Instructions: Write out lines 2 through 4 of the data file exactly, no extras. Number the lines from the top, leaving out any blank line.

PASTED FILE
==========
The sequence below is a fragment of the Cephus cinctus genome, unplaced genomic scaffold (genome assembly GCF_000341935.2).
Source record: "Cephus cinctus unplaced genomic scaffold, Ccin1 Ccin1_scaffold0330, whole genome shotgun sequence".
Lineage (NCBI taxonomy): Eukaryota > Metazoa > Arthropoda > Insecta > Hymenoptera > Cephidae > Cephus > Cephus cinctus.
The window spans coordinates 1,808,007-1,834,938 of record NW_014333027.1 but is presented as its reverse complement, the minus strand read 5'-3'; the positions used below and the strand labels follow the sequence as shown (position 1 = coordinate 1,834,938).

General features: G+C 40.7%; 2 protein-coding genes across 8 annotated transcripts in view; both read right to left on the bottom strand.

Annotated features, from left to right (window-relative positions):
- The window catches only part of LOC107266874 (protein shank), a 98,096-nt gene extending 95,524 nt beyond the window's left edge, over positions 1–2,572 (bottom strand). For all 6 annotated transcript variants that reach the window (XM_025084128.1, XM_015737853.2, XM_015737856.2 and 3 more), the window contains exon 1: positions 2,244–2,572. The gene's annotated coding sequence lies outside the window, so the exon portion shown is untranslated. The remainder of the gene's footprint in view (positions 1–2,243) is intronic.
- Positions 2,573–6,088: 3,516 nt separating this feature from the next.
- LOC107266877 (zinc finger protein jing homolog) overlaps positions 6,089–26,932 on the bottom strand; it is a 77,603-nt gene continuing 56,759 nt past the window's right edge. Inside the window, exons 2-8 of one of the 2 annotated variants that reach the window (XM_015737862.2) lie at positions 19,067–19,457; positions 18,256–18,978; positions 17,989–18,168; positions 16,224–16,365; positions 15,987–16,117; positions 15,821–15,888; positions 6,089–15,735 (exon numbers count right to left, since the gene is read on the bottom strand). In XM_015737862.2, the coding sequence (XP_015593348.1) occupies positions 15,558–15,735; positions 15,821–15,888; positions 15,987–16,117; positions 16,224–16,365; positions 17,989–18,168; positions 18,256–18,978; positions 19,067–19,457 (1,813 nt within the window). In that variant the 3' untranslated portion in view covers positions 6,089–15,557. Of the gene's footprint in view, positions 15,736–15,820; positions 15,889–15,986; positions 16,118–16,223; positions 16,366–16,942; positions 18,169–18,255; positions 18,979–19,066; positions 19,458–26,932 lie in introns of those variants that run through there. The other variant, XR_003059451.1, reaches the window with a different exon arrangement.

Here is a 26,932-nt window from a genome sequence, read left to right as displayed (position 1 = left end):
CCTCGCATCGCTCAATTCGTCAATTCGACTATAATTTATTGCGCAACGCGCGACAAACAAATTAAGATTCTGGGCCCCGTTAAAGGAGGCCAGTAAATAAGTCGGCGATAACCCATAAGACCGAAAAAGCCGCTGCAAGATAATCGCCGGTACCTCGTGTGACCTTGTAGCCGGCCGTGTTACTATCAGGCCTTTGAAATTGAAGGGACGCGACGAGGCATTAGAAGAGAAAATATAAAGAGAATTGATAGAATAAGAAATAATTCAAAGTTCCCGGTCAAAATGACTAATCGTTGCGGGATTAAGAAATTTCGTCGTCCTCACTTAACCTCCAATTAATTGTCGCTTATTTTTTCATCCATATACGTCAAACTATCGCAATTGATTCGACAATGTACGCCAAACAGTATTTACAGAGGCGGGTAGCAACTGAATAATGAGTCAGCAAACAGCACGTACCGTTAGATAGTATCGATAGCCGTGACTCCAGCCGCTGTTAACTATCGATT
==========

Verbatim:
Source record: "Cephus cinctus unplaced genomic scaffold, Ccin1 Ccin1_scaffold0330, whole genome shotgun sequence".
Lineage (NCBI taxonomy): Eukaryota > Metazoa > Arthropoda > Insecta > Hymenoptera > Cephidae > Cephus > Cephus cinctus.
The window spans coordinates 1,808,007-1,834,938 of record NW_014333027.1 but is presented as its reverse complement, the minus strand read 5'-3'; the positions used below and the strand labels follow the sequence as shown (position 1 = coordinate 1,834,938).